ITSA hosted its second Speak Off this Saturday. We didn’t have a guest lecturer this week, and we still had a great discussion. There were no shortages of opinions. There was a good point brought up about balance in development. There has to be a balance between the old and the new, the urban and rural, the social and economic development. If there is too much of one without the other, the development is not going to be sustainable. In the context of Gujarat, and Ahmedabad specifically, the consensus was that there is too much economic development, and not enough social development. We hadn’t really talked about social development before, even though it is especially relevant to an NGO like ITSA. The balance is needed in development if it aims to be sustainable.
At one point, a comparison between India’s development and America’s development arose. America is a young country, and in less than 400 years has become a completely developed country. I think that there is an interesting comparison to be made, in terms of how we developed so quickly, but it was also much easier to develop America because it was a completely new country. India has a culture that is thousands of years old, and traditions surrounding that. I think it is much more difficult to Westernize a country that so clearly has it’s own unique history. India has to figure out how to balance their beautiful ancient culture with a newer, more modern culture.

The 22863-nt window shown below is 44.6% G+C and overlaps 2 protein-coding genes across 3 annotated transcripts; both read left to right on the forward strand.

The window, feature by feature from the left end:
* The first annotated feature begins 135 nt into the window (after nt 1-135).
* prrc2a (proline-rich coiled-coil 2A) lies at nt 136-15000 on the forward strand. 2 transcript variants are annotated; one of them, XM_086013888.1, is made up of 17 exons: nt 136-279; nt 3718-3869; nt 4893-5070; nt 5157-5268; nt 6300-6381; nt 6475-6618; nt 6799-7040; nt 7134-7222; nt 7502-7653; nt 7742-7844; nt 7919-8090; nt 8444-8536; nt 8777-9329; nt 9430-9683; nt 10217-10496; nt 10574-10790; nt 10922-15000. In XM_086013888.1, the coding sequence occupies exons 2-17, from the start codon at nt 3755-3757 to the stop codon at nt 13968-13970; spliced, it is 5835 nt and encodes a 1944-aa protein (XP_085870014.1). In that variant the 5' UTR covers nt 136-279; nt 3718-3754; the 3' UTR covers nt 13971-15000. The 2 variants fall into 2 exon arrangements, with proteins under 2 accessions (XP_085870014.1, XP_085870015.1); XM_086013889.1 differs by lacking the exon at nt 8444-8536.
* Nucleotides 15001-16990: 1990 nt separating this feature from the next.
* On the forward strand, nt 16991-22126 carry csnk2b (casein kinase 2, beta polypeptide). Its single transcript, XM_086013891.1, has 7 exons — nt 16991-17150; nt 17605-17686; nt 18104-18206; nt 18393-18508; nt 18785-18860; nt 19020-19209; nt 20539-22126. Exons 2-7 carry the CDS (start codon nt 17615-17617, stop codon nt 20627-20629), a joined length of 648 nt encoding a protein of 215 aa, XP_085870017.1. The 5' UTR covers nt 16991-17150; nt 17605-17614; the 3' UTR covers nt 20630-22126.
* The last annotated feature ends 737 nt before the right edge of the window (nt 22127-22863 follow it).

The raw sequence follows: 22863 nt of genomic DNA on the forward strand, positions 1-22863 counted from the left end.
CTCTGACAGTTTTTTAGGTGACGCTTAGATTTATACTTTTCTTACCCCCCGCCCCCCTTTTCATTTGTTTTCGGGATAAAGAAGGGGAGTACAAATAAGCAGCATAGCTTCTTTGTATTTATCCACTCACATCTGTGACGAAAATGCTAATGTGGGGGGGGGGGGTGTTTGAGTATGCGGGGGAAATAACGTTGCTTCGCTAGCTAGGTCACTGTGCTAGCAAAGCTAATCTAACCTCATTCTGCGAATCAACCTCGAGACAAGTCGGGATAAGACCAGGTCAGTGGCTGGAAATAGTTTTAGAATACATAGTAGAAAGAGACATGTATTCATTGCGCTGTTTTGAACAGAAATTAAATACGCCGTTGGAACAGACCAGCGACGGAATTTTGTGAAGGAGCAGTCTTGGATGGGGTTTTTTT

Now that the economy is globalized, India wants a piece of it. But while trying to catch up with more developed countries, there is a disconnect between the resources that India gives away, and those which it keeps. The downfall of a globalized economy is that countries, especially the US, are no longer able to sustain itself solely on American products, everything is imported. India has resources that are exported to other countries that depend on them, while India is also trying to sustain a huge population.
Personally, I have never talked that much about development, I have never taken a class on it or anything like that. Growing up in New York City, real development doesn’t really happen, only gentrification. But India is literally building up around us, with huge buildings suddenly appearing. On our road, there are multiple construction sites where we have watched buildings rise floor by floor. Development has to be more than just buildings. It has to involve the whole community, and include those from all social strata.
Public Director, ITSA 2013